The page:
Berlin: History & Rebirth

I did not fall in love with Berlin at first sight–but I’m warming up to it and it’s growing on me.  We are staying in the eastern part of the city and upon arrival at our hotel, I initially thought we were in the middle of nowhere and I wasn’t particularly impressed with the architecture either.  We had just come from a six hour train journey in first class which wasn’t quite the upscale ride we had anticipated and then, there was that short, but steep flight of stairs up to the hotel entrance.  We are not bare bones travelers and our two bags are a bit heavy so, it was a less auspicious beginning. However, our room is simply lovely, very spacious and quiet, and the breakfast each morning is a lavish spread of hot and cold meats, cheeses, eggs, soft and hard-boiled, smoked salmon, cereal, several kinds of bread and pastries plus various condiments. Hard to go wrong with this start to your day!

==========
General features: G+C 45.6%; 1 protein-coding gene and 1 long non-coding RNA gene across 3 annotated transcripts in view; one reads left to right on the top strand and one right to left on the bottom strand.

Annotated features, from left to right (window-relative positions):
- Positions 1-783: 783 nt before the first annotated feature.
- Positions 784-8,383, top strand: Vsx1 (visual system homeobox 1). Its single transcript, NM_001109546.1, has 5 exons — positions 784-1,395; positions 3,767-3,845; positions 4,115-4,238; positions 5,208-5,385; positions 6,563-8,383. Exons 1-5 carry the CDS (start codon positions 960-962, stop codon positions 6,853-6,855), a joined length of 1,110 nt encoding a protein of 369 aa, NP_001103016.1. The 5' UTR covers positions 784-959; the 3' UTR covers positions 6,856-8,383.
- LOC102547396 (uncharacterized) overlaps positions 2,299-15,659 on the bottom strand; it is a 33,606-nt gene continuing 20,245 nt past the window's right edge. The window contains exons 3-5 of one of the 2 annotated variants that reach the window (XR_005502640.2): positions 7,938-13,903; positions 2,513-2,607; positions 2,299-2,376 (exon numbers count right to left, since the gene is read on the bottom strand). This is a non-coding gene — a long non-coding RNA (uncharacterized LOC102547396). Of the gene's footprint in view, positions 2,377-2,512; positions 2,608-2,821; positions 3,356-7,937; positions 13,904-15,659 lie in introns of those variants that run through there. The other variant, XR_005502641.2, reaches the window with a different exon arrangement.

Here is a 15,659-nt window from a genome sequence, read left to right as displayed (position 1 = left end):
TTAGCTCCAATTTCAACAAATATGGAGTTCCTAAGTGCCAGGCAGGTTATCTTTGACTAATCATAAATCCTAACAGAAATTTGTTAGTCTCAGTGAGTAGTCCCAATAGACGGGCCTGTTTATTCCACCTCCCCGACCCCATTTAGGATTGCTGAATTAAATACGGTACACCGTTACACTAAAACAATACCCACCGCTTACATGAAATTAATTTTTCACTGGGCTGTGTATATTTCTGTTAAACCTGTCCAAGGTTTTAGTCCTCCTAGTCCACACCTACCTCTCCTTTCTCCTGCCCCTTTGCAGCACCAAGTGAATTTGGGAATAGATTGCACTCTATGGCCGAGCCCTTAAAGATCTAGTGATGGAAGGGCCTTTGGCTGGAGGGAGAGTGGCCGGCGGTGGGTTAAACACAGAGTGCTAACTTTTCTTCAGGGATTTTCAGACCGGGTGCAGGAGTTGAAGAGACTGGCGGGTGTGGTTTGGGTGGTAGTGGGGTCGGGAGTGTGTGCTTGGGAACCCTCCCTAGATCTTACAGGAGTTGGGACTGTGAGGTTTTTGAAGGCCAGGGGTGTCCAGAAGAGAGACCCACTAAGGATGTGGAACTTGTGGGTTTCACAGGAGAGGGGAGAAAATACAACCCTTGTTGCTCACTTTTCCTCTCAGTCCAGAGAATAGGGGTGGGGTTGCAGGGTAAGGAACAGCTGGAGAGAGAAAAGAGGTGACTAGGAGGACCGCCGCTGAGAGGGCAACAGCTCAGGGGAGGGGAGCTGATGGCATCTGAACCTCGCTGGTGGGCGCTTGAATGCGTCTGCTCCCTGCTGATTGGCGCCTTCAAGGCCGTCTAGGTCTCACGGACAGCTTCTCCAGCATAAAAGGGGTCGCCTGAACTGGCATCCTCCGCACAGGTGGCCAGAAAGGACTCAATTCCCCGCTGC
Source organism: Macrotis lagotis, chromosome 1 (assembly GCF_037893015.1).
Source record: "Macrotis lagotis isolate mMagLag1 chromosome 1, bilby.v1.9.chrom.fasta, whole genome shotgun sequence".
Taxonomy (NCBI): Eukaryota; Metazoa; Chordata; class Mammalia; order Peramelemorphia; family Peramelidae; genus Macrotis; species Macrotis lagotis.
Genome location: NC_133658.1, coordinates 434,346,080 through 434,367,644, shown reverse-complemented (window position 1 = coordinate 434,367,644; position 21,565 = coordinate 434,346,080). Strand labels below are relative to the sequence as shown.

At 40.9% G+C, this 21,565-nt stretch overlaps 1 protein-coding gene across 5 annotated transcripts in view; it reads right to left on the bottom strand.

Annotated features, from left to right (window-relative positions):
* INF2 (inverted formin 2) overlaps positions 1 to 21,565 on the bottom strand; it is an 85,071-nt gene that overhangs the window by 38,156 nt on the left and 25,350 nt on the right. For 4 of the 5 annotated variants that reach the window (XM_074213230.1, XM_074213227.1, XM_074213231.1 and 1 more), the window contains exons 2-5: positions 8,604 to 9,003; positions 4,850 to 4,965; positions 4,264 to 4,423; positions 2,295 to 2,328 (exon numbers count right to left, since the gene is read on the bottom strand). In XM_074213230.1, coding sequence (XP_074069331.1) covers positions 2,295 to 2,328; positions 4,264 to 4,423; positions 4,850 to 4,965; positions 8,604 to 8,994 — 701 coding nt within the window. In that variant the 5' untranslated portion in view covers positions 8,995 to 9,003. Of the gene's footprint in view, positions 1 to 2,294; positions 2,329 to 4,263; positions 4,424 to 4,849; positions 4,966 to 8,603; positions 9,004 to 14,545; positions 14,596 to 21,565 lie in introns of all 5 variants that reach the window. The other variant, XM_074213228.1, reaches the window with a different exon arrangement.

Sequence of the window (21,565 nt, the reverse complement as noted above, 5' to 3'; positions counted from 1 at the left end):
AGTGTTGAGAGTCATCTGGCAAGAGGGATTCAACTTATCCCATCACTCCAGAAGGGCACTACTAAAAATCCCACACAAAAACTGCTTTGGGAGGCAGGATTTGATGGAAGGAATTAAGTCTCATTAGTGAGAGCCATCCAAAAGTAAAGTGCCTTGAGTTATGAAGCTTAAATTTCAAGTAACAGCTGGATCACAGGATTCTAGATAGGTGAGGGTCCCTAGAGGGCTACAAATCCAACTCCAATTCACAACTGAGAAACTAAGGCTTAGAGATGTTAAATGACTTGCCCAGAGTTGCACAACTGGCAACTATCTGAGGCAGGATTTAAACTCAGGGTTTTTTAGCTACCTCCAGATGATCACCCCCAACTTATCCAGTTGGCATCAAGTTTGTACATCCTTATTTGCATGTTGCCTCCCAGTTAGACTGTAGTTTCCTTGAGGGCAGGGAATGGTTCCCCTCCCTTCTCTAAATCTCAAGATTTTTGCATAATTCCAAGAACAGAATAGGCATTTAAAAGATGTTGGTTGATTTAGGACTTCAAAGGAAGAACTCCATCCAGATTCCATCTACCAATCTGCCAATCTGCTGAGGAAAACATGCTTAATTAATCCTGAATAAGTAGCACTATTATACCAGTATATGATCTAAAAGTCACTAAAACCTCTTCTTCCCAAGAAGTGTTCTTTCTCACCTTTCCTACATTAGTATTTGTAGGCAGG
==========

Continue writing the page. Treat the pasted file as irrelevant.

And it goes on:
Breakfast spread at Myer's Hotel
Breakfast spread at Myer’s Hotel

The next day we discovered that we are about 5 minutes from the subway (U) and another 5 minutes in the other direction from a tram line (S) and there are lots of small family-run restaurants in the surrounding blocks which we’ve been sampling.  Yes, the architecture is rather stark and drab, and yes, the streets are grittier in this part of town, and yes, there is a lot of graffiti, but it has its own charm.  (I have been puzzling about the graffiti and wondering if it’s being kept deliberately as some sort of statement or if there just aren’t funds to clean it up.)